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Bancor Hack: Is the Compromised Exchange Truly ‘Decentralised’?

Bancor, an Israel-based company runs a ‘decentralised’ exchange called Bancor, ofcourse. In June last year, Bacor became the biggest ICO in terms of raising money. Bancor foundation raised $153 Million in Ether by selling its token BNT. What will Bancor build? A decentralised Exchange.

A year later today, the exchange was hacked and lost about $23.5 Million worth of cryptocurrency.

The exchange said in a statement, “a wallet used to upgrade some smart contracts was compromised”. The attackers withdrew 24984 ETH (~12.5 M USD), PundiX’s NPXS token worth approximately One million USD and BNT, Bancor’s tokens worth approximately 10 M USD.

Bancor has taken its exchange offline while it conducts an investigation. There is no word on when the service will resume.

Decentralised Exchanges don’t get hacked

The fundamental idea behind a decentralised exchange is that the users hold their private keys. Hence, decentralised exchanges don’t get hacked. Bancor has claimed to be a decentralised exchange and strictly speaking it looks like one because user funds remained unaffected in this hack. But there are reasons to categorise it as a centralised exchange which we will get to in a minute.

How did Bancor get Hacked?

We have to wait until an official response from Bancor shares more insight. But while we wait, it isn’t a bad idea to glance upon what could be the loopholes that may have led to this hack.

A year ago when Bancor launched, a crypto researcher Udi Wertheimer pointed out the vulnerabilities in the Bancor smart contract in a blogpost. Today, while the real reason for the hack is still under investigation, the vulnerabilities call out on Bancor for being ‘decentralised’.

Ofcourse, I cannot go into the full report but lets focus on the few comments which are relevant to today’s attack.

BNT Token Centralisation

I have never seen a token as centralized as BNT, that puts so much power in the hands of so few – Udi

The comment was made with respect to the power that the Bancor’s smart contract holds. One of them being the team’s ability to freeze or destroy BNT tokens whenever they want. This finding was actually acknowledged by Bancor in their response then.

We believe it is the right choice for Bancor to have options for dealing with unexpected problems… Ultimately, we are the ones you will look to in the event of a breach. We are also the ones you are putting your trust in when you contribute to this project.


Connection to today’s Hack

Bancor was able to freeze the BNT tokens today after the hack. In its statement, Bancor says “Once the theft was identified, we were able to freeze the stolen BNT, limiting the damage to the Bancor ecosystem from the theft”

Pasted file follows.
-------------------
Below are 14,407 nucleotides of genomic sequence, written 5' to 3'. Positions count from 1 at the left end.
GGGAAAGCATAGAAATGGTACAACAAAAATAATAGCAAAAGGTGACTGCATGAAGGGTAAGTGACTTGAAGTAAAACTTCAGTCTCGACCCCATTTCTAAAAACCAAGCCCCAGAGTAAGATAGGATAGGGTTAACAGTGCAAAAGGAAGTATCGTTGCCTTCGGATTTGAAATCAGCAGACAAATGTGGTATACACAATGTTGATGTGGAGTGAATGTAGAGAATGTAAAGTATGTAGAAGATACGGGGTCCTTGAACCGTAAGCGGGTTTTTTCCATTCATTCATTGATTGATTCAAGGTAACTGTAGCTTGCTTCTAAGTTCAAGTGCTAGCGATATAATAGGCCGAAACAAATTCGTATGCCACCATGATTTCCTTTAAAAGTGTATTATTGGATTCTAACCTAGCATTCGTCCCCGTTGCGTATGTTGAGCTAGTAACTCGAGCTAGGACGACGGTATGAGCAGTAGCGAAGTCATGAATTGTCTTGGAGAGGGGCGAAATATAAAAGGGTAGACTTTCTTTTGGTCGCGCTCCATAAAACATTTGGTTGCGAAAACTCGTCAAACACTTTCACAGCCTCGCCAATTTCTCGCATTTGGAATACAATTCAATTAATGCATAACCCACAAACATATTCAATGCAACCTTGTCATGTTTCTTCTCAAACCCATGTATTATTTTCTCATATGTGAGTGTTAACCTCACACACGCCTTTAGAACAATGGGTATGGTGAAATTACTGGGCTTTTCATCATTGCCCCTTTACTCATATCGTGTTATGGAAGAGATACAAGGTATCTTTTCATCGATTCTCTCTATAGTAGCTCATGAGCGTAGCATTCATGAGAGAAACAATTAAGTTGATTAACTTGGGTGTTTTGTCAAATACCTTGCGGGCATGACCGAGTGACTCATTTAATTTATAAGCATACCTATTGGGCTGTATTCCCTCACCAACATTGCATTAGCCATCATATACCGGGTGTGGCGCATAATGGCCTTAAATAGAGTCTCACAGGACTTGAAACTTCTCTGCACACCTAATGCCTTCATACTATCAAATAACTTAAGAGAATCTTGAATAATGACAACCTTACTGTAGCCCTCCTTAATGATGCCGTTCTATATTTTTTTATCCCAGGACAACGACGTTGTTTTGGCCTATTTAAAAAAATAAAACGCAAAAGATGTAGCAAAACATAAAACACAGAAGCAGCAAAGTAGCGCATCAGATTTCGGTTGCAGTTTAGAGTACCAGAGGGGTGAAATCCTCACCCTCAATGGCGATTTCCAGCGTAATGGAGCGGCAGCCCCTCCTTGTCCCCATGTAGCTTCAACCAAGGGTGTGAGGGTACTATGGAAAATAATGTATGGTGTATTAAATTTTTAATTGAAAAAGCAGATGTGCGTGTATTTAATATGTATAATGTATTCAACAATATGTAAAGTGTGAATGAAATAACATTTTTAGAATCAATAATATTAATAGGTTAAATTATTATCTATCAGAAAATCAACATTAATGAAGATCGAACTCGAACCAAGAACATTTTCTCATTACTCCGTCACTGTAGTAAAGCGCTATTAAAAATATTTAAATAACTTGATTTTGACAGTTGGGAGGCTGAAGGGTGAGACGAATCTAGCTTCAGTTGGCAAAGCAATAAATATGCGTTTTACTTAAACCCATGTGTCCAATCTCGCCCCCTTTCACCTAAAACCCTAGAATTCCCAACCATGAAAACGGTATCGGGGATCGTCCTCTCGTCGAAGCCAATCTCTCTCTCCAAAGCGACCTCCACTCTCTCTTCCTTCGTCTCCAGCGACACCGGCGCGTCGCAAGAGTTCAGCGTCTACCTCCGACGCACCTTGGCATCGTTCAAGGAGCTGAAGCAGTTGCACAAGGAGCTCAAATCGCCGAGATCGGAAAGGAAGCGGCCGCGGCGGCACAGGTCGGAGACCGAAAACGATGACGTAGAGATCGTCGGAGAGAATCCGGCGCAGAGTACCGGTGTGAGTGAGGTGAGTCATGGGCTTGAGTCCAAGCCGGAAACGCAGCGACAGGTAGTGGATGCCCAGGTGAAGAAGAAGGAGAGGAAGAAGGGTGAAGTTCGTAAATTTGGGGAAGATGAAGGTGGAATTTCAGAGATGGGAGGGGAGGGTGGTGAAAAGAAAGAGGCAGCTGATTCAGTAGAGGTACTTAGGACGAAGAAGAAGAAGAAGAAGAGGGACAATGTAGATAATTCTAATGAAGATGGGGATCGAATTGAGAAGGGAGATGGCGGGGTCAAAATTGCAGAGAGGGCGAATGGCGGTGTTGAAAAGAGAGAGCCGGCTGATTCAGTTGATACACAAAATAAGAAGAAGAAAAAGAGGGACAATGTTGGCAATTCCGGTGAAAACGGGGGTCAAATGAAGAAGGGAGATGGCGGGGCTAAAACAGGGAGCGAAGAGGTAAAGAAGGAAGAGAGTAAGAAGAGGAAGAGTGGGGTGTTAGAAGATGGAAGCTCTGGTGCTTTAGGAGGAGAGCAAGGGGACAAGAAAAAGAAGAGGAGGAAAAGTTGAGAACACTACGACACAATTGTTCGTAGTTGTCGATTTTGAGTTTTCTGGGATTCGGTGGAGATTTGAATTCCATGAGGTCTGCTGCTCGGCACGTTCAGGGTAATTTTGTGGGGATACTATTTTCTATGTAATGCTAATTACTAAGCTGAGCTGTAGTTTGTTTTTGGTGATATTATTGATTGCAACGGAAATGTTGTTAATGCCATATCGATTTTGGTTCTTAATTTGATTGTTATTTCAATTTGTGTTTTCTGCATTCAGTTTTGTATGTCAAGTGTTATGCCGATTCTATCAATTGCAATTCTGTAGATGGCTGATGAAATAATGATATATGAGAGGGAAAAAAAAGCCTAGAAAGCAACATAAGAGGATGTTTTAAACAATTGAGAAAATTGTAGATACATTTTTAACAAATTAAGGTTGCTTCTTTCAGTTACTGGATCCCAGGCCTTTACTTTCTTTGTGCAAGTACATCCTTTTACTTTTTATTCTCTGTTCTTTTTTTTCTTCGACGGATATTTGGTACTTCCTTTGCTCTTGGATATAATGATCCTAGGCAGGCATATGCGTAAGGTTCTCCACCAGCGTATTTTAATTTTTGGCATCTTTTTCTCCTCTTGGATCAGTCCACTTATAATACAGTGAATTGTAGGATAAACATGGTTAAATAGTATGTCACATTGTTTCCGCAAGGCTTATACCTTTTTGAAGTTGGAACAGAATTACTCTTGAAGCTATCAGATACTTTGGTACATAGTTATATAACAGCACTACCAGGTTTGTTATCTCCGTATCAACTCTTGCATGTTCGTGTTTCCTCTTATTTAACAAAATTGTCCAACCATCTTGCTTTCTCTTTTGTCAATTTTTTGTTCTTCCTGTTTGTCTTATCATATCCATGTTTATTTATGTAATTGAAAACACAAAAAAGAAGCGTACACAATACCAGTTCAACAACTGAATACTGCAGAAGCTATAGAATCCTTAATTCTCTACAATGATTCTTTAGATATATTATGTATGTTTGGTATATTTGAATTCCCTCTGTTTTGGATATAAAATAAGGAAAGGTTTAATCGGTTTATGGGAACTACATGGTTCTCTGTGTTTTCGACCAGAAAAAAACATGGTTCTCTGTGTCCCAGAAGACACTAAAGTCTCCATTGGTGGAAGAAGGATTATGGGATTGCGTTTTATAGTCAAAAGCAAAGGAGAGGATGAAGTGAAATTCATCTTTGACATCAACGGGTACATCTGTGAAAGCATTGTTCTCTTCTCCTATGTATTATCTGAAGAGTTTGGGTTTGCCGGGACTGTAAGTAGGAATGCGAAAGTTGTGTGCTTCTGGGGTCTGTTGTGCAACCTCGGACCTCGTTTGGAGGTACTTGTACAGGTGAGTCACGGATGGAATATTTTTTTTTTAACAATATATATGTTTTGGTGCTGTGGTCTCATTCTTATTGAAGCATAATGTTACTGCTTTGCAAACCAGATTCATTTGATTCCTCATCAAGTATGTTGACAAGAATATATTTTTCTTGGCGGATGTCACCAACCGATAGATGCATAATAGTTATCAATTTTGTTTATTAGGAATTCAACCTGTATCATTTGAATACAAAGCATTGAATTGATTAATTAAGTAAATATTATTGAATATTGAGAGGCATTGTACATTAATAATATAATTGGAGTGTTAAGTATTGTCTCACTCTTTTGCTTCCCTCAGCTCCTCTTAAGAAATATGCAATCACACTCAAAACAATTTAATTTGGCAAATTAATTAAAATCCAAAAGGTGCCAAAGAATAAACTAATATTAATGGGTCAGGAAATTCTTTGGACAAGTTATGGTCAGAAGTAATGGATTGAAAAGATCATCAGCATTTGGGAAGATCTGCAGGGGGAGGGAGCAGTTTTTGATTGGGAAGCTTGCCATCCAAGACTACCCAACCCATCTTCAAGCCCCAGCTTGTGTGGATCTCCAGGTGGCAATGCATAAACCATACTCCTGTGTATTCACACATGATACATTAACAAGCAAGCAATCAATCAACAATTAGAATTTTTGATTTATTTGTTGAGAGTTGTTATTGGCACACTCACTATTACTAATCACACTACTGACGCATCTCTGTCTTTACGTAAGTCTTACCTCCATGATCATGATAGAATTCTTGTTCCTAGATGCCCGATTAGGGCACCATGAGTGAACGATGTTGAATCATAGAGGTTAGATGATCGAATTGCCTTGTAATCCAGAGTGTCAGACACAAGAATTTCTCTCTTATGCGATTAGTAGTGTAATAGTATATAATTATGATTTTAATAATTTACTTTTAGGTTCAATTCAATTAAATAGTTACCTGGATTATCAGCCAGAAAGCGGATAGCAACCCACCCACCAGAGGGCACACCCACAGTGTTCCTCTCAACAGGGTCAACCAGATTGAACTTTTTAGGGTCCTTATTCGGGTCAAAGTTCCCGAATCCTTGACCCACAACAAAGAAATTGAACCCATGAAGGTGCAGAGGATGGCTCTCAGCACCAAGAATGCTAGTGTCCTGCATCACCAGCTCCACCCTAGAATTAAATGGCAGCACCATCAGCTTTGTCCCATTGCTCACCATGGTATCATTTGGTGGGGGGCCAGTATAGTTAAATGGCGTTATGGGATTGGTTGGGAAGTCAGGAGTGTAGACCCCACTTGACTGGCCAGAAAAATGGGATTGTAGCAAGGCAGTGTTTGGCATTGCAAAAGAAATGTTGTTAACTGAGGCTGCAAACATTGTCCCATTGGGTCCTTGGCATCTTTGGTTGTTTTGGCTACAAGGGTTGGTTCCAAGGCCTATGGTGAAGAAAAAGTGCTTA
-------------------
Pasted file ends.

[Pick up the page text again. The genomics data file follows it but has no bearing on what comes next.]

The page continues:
Bancor clarified that it is not possible to freeze the ETH or NPXS tokens stolen but they are working with multiple exchanges to limit the attackers from liquidating it.

Single Point of Failure

Udi talked about the risks involved in the Bancor project is his post,

Having so much power concentrated centrally, creates a potential single point of failure. The keys held by the team could be stolen for example.


The comment was pointing at the governing system of Bancor. After discovering many backdoor entries into the contract, Udi shared the risk that any centralised system would possess. But Bancor did respond.

This is quite far fetched, as we’re using industry best practice multi-sig contracts, on offline wallets, where the different keys are password encrypted and are never stored in proximity to each other.


Connection to today’s Hack

While the real method is under investigation, despite ‘industry best practices’, the hack took place, which means the measures taken by Bancor failed. Bancor clarified, ‘A wallet used to upgrade the smart contract was compromised’, a single point failure.

User Funds are Safe

User funds are held in wallets and they haven’t been compromised. However Bancor lost their own funds, possibly the investor money. Nevertheless, there is a lesson I learnt as a Bancor user.

My funds haven’t moved. They are in the wallet. But I can only use the wallet when Bancor is back online again. Until then I cannot access the funds. Reason: I do not have the keystore file of my wallet. As stupid as it sounds, I made a simple error in judgment that has got me on the edge of the seat now.

For all of us, I recommend, once Bancor is live again, download the keystore file immediately so you can extract funds whenever you want from other services like MEW.

Conclusion – Bancor is Centralised in many ways

Bancor is not fully decentralised. The power is not in the hands of the people. Yes the funds are in user’s wallets, but Bancor plays an important role is how those funds are exchanged on their exchange. Bancor holds the ‘security switches’ that allow them to take actions like freezing tokens in emergency.

Bancor can freeze tokens and can essentially be hacked (an idea considered absurd with decentralisation). Udi even went on to find out possibilities in the smart contract to freeze other tokens, however the same wasn’t used today by Bancor.

The entire episode makes Bancor’s support for Vitalik Buterin’s now famous ‘Centralised exchange can go burn in hell’ quote a tad bit ironic.

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